Feds Release High-Speed Rail Plan, Rethinking 2 States

Critics complained that the project would devastate neighborhoods, marshlands and tourist attractions in Connecticut and Rhode Island.

Federal officials are rethinking a plan to build new high-speed railroad tracks through parts of Connecticut and Rhode Island after complaints that the project would devastate neighborhoods, marshlands and tourist attractions.

The Federal Railroad Administration dropped the proposal from the latest version of a $120 billion to $150 billion master plan, released Wednesday, to rebuild the congested Northeast Corridor between Boston and Washington, D.C., over the next 30 years.

Instead, the agency said it would continue studying options for adding track capacity and speeding service in the 100-mile stretch from New Haven, Connecticut, to Providence, Rhode Island, and that it's seeking input from residents and officials in both states.

U.S. Rep. Joe Courtney, a Democrat, called the idea of running tracks through historic Old Lyme and other communities on Connecticut's southeastern shoreline "misguided," poorly conceived" and "untethered from reality." The FRA's retreat, he said, is a testament local residents' and town leaders' perseverance.

Construction couldn't begin without the support and agreement of state leaders, FRA project manager Rebecca Reyes-Alicea said.

"We proposed an informed option that we wanted to put on the table and get reaction," Reyes-Alicea said of the now-shelved plan. "We really see the study as a positive move in the right direction."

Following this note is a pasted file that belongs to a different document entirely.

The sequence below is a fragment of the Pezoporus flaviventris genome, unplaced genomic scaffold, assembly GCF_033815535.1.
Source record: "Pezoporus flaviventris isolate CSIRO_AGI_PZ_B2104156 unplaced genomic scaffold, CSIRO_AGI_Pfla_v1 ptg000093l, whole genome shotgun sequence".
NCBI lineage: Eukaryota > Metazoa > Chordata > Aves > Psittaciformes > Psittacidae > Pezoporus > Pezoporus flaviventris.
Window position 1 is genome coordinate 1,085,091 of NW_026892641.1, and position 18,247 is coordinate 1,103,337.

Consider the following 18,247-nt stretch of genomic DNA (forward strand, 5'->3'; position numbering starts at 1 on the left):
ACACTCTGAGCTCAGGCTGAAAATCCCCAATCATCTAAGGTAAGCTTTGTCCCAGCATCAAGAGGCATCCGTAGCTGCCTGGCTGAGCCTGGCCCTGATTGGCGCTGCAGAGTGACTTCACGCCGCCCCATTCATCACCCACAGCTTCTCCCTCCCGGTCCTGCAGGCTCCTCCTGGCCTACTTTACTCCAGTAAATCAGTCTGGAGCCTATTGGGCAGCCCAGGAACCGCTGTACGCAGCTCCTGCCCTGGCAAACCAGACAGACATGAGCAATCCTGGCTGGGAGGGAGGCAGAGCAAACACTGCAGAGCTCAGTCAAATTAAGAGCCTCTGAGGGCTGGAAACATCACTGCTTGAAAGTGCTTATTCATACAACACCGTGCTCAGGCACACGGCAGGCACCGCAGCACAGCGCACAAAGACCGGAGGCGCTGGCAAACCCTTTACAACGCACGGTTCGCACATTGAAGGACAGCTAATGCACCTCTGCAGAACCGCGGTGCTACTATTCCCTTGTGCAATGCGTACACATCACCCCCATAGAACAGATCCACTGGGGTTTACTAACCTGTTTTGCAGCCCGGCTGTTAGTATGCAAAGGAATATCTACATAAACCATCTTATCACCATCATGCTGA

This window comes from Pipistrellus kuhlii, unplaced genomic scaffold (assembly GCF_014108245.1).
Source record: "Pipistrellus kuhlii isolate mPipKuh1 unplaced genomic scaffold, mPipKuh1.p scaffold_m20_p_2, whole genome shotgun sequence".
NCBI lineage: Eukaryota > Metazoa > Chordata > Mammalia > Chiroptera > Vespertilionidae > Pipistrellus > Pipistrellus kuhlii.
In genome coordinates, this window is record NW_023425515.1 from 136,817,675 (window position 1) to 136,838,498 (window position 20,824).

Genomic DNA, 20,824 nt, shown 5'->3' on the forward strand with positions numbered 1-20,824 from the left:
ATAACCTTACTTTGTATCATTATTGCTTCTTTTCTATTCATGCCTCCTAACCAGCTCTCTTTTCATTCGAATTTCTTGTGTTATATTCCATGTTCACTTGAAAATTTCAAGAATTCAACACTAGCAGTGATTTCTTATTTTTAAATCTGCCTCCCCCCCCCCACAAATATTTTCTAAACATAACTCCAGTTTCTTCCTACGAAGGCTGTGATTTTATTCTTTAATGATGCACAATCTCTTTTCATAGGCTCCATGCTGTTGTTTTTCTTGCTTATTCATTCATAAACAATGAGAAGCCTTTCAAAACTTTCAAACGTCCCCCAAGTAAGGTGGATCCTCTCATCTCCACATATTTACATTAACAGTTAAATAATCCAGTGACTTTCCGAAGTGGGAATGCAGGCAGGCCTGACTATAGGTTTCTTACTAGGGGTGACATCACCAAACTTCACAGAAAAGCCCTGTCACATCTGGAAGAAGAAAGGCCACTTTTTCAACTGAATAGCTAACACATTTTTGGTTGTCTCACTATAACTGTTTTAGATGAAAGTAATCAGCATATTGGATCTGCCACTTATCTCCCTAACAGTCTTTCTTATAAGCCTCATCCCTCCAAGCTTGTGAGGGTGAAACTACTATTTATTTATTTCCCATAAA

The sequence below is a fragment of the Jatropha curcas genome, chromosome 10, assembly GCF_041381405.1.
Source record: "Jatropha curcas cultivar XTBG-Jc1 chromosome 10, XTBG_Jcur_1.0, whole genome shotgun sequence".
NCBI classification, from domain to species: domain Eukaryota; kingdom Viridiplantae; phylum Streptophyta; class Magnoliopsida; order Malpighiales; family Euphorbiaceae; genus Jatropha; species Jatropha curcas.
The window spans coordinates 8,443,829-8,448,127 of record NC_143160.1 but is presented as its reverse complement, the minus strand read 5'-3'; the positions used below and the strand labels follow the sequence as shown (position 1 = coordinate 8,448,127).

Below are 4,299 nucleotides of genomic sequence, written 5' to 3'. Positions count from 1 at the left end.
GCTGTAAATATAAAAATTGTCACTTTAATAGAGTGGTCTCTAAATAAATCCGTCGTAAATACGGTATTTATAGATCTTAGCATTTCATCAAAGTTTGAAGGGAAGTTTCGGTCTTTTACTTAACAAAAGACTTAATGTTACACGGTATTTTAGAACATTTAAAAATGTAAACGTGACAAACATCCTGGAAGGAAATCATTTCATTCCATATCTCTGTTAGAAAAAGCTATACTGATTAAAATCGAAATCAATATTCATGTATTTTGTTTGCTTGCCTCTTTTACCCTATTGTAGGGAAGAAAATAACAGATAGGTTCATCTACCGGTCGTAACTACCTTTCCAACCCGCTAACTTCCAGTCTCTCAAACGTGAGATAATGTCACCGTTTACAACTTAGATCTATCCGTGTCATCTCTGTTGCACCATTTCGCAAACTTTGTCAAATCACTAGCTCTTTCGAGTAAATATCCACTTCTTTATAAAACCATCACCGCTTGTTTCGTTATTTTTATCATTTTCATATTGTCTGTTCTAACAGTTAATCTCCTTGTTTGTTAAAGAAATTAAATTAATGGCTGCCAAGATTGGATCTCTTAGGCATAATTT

The master plan unveiled Wednesday would enhance capacity, performance and reliability on the 500-mile Northeast Corridor through updated infrastructure, more trains to accommodate an expected ridership surge and new tracks allowing speeds of up to 220 mph in some places.

It's the first comprehensive look at the future of the 500-mile corridor, which handles about 2,200 trains and 750,000 passengers each day on commuter and intercity trains.

The next steps will be deciding how the plan will be implemented and how it will be funded, all while making sure construction doesn't hamper day-to-day operations, Reyes-Alicea said.

"That's one of the greatest challenges," she said.

The FRA estimates rebuilding the Northeast Corridor would cut travel times between Washington and New York by 35 minutes, to about 2 hours and 10 minutes, on the fastest trains and save 45 minutes to an hour on trips between Boston and New York, which now take close to 4 hours.

Work has already begun on some projects incorporated into the FRA's plan. They include a project to build new, expanded tunnels under the Hudson River between New York and New Jersey, so far pegged to cost $12.9 billion, and a project to replace a 143-year-old tunnel in Baltimore.

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